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Quick Look: Lake MX331 and the new MX175

  • By Emily Zinn
  • Published Feb. 11, 2013

After Stage-Race Distribution stepped up as the North American distributor, Lake is back in action in the U.S. and Canada and has some unique and quality products to offer the American market. We received two Lake mountain shoes — one top-end, carbon racer and one performance-inspired mid-ranger — earlier this year and are just starting to put the miles on them.

Lake MX331 >> $370

The lowdown: Lake’s top-of-the-line carbon-soled mountain shoe
Pros: Moldable carbon heel and arch; real rubber lugs for improved traction; available in men’s and women’s models; Boa closure; real leather; optional toe spikes; replaceable heel tread
Cons: Pricey

The most inspired feature on the MX331 is definitely the moldable carbon heel, featured also on the equivalent road model, the CX331. For a precise, customized fit, place the shoes upright in the oven for five minutes at 180 degrees F; then slip your feet in the warm shoe for 15 minutes and let them conform to your feet.

The pair of MX331 I’ve been riding aren’t customized yet, but that process in itself sounds like heaven to me, and Lake says the process can be repeated as many times as needed, so I have a feeling I may try five or six times — just to be sure they fit perfectly. The inner and outer arches are also heat moldable. A side-mounted Boa closure completes the ideal fit.

The tread is the same as the MX175 for the most part, but the MX331 offers optional toe spikes. Additionally, there is a grip in the arch of the foot and the heel is vented. To improve durability on impact, Lake uses a carbon/Kevlar weave in its CFC carbon sole in the MX331.

I weighed my size 39 MX175 — the only size available in the prototype — and one shoe weighed 328g per pair, just 2g less than the size 40 MX331.

Lake is experimenting with a prototype cyclocross-specific version of the MX331 and is considering it for production in 2014.

It’s a rare treat when a company makes its top-of-the-line mountain bike shoe in a true women’s fit, and the MX331 appears to be a solid competitor to the Specialized S-Works MTB, which also features a Boa closure and carbon sole and retails for $360.

The Lake MX331 will retail for $370, which is certainly enough coin to give anyone pause before handing over the credit card, but the price fits appropriately with the other shoes at this level of performance.

Lake MX175 >> $160

The lowdown: Stiff-soled mid-range mountain bike shoe, available to consumers later this year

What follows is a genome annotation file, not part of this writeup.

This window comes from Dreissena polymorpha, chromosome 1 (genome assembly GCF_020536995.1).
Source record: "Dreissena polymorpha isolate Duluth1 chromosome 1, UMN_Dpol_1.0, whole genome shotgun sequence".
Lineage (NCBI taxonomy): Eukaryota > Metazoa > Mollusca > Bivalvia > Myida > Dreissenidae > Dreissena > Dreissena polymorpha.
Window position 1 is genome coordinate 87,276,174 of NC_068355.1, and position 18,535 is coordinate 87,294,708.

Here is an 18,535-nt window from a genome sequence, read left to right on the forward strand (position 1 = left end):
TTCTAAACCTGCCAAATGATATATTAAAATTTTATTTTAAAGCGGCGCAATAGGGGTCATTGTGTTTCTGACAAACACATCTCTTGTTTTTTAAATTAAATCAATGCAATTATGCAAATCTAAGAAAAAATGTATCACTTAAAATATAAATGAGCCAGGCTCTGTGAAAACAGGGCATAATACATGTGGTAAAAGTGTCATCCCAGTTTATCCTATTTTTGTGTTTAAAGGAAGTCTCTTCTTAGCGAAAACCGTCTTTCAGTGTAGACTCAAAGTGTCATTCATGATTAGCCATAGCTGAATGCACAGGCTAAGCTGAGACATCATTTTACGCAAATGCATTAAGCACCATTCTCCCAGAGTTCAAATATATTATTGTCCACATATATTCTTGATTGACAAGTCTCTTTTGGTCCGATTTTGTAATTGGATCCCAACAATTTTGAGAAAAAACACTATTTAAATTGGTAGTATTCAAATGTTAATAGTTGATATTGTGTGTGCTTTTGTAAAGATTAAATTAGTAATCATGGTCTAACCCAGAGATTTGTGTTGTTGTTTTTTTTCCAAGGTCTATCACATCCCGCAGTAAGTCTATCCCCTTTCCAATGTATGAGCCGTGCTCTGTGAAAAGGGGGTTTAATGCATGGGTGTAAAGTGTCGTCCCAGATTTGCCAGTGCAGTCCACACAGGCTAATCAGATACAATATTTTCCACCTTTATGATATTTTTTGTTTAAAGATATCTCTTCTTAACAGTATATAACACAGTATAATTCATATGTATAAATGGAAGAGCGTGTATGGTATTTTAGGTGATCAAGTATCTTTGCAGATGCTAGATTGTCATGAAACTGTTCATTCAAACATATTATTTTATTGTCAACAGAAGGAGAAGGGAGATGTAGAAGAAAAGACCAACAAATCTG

Pros: Leather uppers; Boa closure; stiff sole
Cons: Lugs in place of toe spikes; no grip under the arch

The first stock of the MX175 mountain bike shoe has already arrived in the warehouse and will be shipped to distributors and consumers soon, unchanged from the prototype I’ve been riding. With a few minor differences in design, the MX175 is a direct descendant of the MX331, produced with different materials to set it at a substantially lower price point.

Nonetheless, Lake uses top-end natural materials, including real rubber and leather for top performance. The uppers are meant to conform to the rider’s foot, and the leather is aimed at improving breathability over synthetics.

Pyramidal texturing should provide extra traction to top off the deep and moderately flexible rubber lugs, which are widely spaced to shed mud.

Fiberglass-injected nylon makes for an ultra-stiff sole with a little give in the toe for added comfort on long days.

The MX175 is fortunate enough to have adopted many of the key design features of the MX331 at a much lower price point, including the Boa closure, mounted with a quick-release loop and PowerZone technology, which allows the rider to increase the tension over the foot by looping the Boa lace over two optional hooks on the outside of the foot.

Production models will be available in white and orange or black and silver. Like most Lake shoes, they come in men’s and women’s lasts. Having soles that stiff with a Boa closure for $160 makes the MX175 a definite head turner.

www.lakecycling.com

FILED UNDER: Bikes and Tech / Quick Look / Women TAGS:

Emily Zinn

Emily Zinn

Emily Zinn spent her infancy in the back of a women's team van while the team built wheels around her. She spent part of her pre-teen years in Europe following the major European mountain, road and gravity races and touring cycling product factories. College was the first time she lived in a home without a frame building shop in her garage or basement. Her favorite style of riding is getting lost in singletrack trail networks and taking her time finding her way back.

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